Categories
Virtualization Vmware

vCenter – Migrate is greyed out

Intro

Recently I was working on an issue where the option to migrate was greyed out inside of VMware vCenter. At the time we were not sure how this issue started, but we eventually figured it out. We were using a snapshot based backup solution which had an issue.

Allow me to explan the process. We learned that when a VM gets snapshotted, the VM gets locked by vCenter. This is to prevent the VM from moving while the snapshot is being created. I was never sure how this “lock” actually worked, but I learned that the VM id gets added to the VPX_Disabled_Methods table. Once the Snapshot get created, vCenter is supposed to remove the id from the table which will then allow you to perform migrations.

In our case, what happened was the backup created the snapshot, but never told vCenter to remove the lock. So after a bunch of calls with VMware we learnd about the VPX_Disabled_Methods table.

Warning

NOTE: Do not run this command unless you know what you are doing!!! However, running a select command should not cause any issues….

How to fix the issue

First you will need to log into the vCenter appliance console using SSH as root.

You will then need to run the following command to access the VCDB (vCenter Database)

sudo /opt/vmware/vpostgres/1.0/bin/psql -d VCDB

To see if you have any VMs that are impacted you can run the following command.

select * from VPX_DISABLED_METHODS;

If any VMs are impacted then you should see something in the list. If you do, you can take that vm-id and look them against vCenter which will probably be having the migration issue.

In order to resolve the issue you will need to delete the VM ID from the table. To do this you should run a command like this

select * from VPX_DISABLED_METHODS WHERE ENTITY_MO_ID_VAL = 'vm-xxx;

Or if you are like me, and don’t want any of your VMs to be locked, you can be like me and do the sledge hammer approach

delete * from VPX_DISABLED_METHODS;

This will clear all of the entries from the table.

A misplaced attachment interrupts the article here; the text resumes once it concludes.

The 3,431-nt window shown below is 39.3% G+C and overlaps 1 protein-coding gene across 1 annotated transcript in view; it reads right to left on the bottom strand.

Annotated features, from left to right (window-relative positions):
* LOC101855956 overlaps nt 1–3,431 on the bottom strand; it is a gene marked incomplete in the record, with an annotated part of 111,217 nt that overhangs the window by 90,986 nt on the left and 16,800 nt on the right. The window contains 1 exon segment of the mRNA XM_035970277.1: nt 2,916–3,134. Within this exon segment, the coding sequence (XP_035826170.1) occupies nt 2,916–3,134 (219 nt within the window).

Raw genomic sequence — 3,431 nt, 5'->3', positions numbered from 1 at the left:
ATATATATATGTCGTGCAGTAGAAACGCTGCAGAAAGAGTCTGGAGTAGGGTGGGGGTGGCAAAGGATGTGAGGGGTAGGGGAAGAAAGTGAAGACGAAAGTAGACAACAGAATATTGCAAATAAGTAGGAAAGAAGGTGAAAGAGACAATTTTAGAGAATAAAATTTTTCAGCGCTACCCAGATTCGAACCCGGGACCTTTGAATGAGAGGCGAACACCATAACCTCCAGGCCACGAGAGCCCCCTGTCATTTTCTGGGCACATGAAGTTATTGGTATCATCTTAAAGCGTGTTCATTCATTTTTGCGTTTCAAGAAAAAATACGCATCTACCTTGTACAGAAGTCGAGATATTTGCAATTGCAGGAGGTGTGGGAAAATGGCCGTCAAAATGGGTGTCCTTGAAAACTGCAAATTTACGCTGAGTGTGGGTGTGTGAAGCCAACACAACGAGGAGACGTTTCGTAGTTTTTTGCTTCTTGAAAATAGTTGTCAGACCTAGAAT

Closing

I hope you found this post helpful, and if so please share with your friends.

Categories
Uncategorized Virtualization Vmware

vCenter – Unable to login with WinSCP

Hey all it has certainly been a while since I have posted anything, but I am back now and I have quite a few things in the pipeline including a walk through of my new home lab!! For now lets get down to business with being unable to login with WinSCP.

Today I wanted to cover an issue that has been plaguing me quite a bit the last few months. As I am sure you are all aware, VMware vSphere and ESX 6.7 has been out of support since October 2022. Back in August of 2022, my team members at the company I work for worked dilligently to upgrade all of the vCenters and ESXi hosts in out environment.

If you are not aware, upgrading a VCSA appliance from 6.7 to 7.0 involves deploying a new 7.0 appliance and migrating your settings from one to another. Our Friends at VMware have done an amazing job with building a wizard that does most of the work for you. Perhaps as part of my new lab I will try do a guide on the upgrade process as I am sure there are many companies out there who have yet to do the upgrade. In fact I might even go as far as upgrading to 8.0!! Tune in for more.

Back to the matter at hand, When you deploy a new vCenter one of the issues you may run into is not being able to log in with WinSCP. For those of you that do not know, WinSCP is a free application (donations are accepted and appreacated) that allows you to transfer files using the SCP protocol (among others) on a Windows PC and it gives you a nice graphical user interface. You can download a copy of WinSCP here. You can also download it using Chocolatey if that is your thing.

When you try to connect to vCenter using WinSCP you may get this message:

Host is not communicating for more than 15 seconds. If the problem repeats, try turning off ‘Optimize connection buffer size’.

This can be particularly annoying when you need to add or remove a file from vCenter and because like me you probably don’t add or remove files from vCenter all that often so most times you forget that this could be an issue.

To solve the issue you will need to log into vCenter using SSH as root and run this command:

chsh -s /bin/bash root

and press enter.

Once you have done this you can then retry connecting via WinSCP and the issue should be resolved. If you don’t have the root credentals, please check out this article to find out how you can get around that.

Categories
Uncategorized Virtualization Vmware

How to enable BASH shell on vCenter 6.0